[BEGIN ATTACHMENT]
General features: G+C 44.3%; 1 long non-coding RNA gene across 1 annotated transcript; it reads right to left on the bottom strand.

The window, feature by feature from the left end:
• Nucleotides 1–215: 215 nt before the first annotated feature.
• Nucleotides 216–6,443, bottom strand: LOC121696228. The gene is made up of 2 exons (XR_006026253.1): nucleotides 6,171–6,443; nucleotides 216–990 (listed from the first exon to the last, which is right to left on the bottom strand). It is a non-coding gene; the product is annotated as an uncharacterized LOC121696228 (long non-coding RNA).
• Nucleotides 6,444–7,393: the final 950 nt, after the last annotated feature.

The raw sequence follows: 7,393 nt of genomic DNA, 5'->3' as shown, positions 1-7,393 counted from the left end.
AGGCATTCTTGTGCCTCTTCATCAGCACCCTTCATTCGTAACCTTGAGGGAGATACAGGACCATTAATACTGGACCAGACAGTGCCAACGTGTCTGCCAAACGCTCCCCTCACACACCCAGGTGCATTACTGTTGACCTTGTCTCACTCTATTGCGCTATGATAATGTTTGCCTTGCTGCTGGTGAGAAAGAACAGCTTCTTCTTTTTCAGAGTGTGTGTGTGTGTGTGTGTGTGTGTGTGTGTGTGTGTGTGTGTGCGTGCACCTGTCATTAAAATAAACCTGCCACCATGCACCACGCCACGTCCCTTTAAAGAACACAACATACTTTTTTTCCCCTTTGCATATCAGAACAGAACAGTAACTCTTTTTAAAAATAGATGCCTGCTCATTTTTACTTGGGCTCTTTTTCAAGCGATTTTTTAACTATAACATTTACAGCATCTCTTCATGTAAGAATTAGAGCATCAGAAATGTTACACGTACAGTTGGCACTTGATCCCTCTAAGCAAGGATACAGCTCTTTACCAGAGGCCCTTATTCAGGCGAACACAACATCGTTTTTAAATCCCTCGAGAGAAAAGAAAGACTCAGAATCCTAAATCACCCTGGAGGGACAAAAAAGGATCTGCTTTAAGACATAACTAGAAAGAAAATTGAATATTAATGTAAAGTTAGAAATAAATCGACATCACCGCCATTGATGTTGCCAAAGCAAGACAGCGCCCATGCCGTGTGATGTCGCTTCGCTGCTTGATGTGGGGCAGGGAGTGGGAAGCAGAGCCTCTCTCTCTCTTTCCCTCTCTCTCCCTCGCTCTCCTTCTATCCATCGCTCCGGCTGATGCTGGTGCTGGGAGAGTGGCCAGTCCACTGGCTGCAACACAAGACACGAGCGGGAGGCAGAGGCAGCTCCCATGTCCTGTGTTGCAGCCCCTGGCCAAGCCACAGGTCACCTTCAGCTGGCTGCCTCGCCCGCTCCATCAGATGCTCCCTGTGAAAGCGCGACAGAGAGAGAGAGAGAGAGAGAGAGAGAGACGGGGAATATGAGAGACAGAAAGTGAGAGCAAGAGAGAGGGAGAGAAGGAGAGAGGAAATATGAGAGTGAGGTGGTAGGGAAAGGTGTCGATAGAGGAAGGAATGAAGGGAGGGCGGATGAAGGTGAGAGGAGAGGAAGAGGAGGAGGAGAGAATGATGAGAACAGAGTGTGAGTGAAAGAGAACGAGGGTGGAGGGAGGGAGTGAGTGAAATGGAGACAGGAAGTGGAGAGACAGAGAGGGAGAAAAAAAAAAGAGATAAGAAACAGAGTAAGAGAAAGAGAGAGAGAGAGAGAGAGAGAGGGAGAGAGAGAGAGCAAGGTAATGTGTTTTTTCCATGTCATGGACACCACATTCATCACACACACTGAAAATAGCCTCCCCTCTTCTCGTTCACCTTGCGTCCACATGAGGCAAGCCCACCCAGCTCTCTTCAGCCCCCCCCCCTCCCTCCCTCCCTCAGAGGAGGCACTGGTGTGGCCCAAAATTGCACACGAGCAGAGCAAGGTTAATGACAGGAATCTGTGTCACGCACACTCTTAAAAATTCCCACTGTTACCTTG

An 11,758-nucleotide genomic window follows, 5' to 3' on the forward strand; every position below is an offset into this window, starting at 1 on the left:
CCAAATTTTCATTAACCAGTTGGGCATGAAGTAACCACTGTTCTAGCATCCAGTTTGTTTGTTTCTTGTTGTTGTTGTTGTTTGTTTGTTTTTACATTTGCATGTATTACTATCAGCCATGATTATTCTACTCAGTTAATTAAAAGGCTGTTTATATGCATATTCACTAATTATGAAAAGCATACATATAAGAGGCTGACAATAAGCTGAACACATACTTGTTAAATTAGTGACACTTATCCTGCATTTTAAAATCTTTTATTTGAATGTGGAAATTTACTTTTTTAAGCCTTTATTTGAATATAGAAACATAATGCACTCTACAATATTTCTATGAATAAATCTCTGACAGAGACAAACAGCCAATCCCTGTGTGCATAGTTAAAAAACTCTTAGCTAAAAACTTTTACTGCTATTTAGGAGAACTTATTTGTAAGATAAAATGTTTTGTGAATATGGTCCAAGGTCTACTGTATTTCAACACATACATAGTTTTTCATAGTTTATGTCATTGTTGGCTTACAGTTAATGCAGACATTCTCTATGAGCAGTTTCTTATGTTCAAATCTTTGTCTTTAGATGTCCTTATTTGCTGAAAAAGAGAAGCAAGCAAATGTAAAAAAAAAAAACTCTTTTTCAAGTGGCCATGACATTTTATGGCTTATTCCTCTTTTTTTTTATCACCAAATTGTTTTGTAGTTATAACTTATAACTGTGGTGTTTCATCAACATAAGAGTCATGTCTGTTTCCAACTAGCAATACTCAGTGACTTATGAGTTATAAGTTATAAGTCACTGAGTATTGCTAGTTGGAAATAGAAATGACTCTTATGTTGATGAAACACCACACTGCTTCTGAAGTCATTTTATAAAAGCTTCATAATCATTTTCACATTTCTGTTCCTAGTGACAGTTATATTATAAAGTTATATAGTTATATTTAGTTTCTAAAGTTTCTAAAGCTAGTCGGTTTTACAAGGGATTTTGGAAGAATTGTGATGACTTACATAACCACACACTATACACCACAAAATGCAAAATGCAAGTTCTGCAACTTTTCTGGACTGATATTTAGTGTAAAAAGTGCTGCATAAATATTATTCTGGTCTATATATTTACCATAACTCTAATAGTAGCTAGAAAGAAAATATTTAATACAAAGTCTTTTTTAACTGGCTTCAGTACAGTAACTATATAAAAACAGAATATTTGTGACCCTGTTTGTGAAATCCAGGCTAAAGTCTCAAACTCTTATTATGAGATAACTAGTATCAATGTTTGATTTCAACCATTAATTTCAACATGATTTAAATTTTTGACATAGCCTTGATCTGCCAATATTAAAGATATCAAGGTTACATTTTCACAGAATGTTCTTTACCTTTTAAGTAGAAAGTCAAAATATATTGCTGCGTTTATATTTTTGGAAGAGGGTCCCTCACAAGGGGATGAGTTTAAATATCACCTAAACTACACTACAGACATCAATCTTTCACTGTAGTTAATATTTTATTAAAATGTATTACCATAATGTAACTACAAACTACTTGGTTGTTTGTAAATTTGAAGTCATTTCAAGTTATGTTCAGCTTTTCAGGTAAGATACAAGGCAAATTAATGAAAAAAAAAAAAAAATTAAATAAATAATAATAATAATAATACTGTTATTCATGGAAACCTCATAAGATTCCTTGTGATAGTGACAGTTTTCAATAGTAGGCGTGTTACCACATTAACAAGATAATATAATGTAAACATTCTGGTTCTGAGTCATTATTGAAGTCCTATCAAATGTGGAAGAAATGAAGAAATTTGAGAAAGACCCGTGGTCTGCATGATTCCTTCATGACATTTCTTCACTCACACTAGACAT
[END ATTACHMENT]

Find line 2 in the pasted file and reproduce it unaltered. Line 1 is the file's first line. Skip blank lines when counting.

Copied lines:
The window, feature by feature from the left end: